to raaks It pretty easy for the gold mine
salesmen In Washington, of whom there are
many. New York Sun,
Tingley's organization and never went back
to It. This left her with a free hand and
she rules with a rod of Iron.
Light was shed on the career of Mrs.
Tlngley and her management of the
Brotherhood school when the board of
social inquiry met at Ellis Island to give
a hearing on the case of the eleven chil
dren brought from Cuba to be educated
at Point Loma.
Edward Parker, a retired Boston banker,
said that he had first met Mrs. Tlngley
in 1S97 at her request. He had heard that
she had been a medium at Memphis and
had been guilty of reprehensible conduct.
This she denied, and he was obliged to tell
her that the evidence was overwhelming.
He had learned from Dr. Walton of Mew
York City that the doctor's belief in Mrs.
Tlngley had been shattered In the ecstasy
of an affectionate farewell at the wharf
when Mrs. Tlngley and her party were
starting on a tour of the world.
Divinity of tho Pnrp.
Lewis S. Fitch testified: "I applied for
the place of bookkeeper at Point Loma
and Mrs. Tlngley employed me. After a
long conversation with her alone she said
that Spots employed me. Spots Is her
spaniel. Mrs. Tlngley told me that Spots
could always tell a lover of thosophy at
a glance and knew me at once. Spots
wss given to her, she said, by William Q.
Judge. Mrs. Tlngley said to me: 'I know
that the spirit of Mr. Judge is In Spots
directing this movement.' Spots Is an
object of reverence to roost of the persons
at Point Loma as well as to Mrs. Tlngley.
I never brought the books to balance In all
the nine months I was there. I was always
called off; sometimes by Mrs. Tlngley her
self. "All of the universal brotherhood went
to the Holy Hill to greet the sunrise. I was
at the Holy Hill once as a member of the
Esoteric Society of Theosophy. It was
night and I saw a lot of mummery. The
men and women were dressed in a sort
. of Grecian robe which was worn over
their under-clothing. No starched cloth.
Ing was allowed.
"What caused me to show up the whole
thing was that I found that they taught
the succession of teachers through Con
Burgess has never written a dull line, lils new novel.
" I II E WHITE CAT"
is one of the most remarkable stories of dual personality ever published. It is
startling and orlifina) and will undoubtedly create Interest because of the ln-
fenulty of Its plot. Everyone will read it and talk about It. You cannot af
urd to miss It. ... . .i. v . . .
The short stones wnicn neip to mass
auod are of the customary his
1ST, and must unquestionably attract
"A Tool There Was," by Edna Xentoa.
"His Occupation," by fcaawig zewi
sohn. "A. Kosary of Tears, " by Xatherla
X,a rarge Hortea.
The Arbitration Committee," by
ESS ESS Pl'BJJHINO COMPANY, 4B3 Fifth Ave New York.
ingle Ooptss, 864. SO-st Fleet St., London, E. C. Aaaaal Babsorlptlon,
fucius, Buddha, Jesus Christ, Mohammed,
and now the greatest of them all, Kather
lne Tlngley. She claimed that she had the
power to stay In the spirit world, but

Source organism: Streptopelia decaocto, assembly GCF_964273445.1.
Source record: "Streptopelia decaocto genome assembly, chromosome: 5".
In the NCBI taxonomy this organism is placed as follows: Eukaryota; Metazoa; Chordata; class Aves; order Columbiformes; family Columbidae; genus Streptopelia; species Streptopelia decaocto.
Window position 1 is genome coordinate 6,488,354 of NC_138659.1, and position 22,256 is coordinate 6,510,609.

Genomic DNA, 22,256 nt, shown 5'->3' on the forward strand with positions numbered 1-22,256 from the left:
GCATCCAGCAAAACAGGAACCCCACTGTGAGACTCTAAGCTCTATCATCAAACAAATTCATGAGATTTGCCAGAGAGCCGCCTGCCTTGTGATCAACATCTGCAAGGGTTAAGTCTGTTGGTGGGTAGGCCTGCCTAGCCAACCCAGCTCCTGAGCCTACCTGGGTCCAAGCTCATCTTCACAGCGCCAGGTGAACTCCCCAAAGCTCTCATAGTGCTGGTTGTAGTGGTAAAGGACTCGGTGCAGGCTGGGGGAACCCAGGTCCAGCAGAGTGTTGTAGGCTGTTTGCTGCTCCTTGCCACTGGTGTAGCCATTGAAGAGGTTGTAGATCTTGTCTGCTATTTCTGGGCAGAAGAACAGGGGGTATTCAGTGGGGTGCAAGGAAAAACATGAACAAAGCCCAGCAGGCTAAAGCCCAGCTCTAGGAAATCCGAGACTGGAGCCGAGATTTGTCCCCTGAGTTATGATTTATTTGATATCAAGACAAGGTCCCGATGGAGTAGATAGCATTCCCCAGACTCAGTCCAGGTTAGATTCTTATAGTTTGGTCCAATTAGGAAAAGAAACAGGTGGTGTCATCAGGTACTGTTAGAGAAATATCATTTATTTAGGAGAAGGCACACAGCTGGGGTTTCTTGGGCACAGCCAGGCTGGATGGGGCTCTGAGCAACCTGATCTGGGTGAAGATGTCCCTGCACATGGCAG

that she preferred to come back here as
the savior of humanity. I believe she is
bent on going down to posterity as a
second Christ, If not a greater."
Mr. Fitch's wife testified that they be
lieved at the Point Loma school that tho
grass had feelings and must not be stepped
upon. They taught the children that and
It was hard to get the notion out of the
boys' heads now. Children were sent out
barefoot on a cold day and Mrs. Tlngley
said they would not take cold, as they got
electricity from the ground.
A Chance of Soeno.
In place of the luxurious apartments, with
servants on all sides anxious to do his bid
ding, the former Chlcago&n will tread
around the sacred ground each morning at
sunrise. As the sun rises above the east
ern horizon Mr. Gage may be seen with tho
Raja Yogas stooping down and seizing a
handful of dirt, which he will toss over
their heads. Then the procession will re
trace Its steps and the men will doff their
Greek garments, for some of them will do
duty as guards, while others will act as
In addition to tils peculiar rite men and
women in the Brotherhood colony circle
about the veranda of the temple belonging
to the "Purple Mother" three times and
stopping on the eastern veranda chant the
praises of Lomaland.
Such are the rites which will be part of
the daily work of Lyman Gage. In place of
the garments worn by the financier and
banker while sitting In his palatial offices
at Washington, or while conferring with his
business associates in his New York offices,
he will appear at these ceremonies la
cheesecloth garments, without shoe on his
The faith and the Brotherhood is said to
be entirely In the hands of the "Mother
Purple," Katherlne Tlngley. At the time
of entering the faith the oath of tho Eeo
teric Society of Theosophy is taken. This
is very binding and ie ao oath to obey the
leader in all things, the leader being Kath
mis numner one oi mr
wntcn cliaracterisas taxi naux
Among tharn are:
The Adventure of the very
Man," by Tempi vauay.
"The Hero's Crown," by Ooastaaeo
A Oonspiraoy Inhibited." by Znaa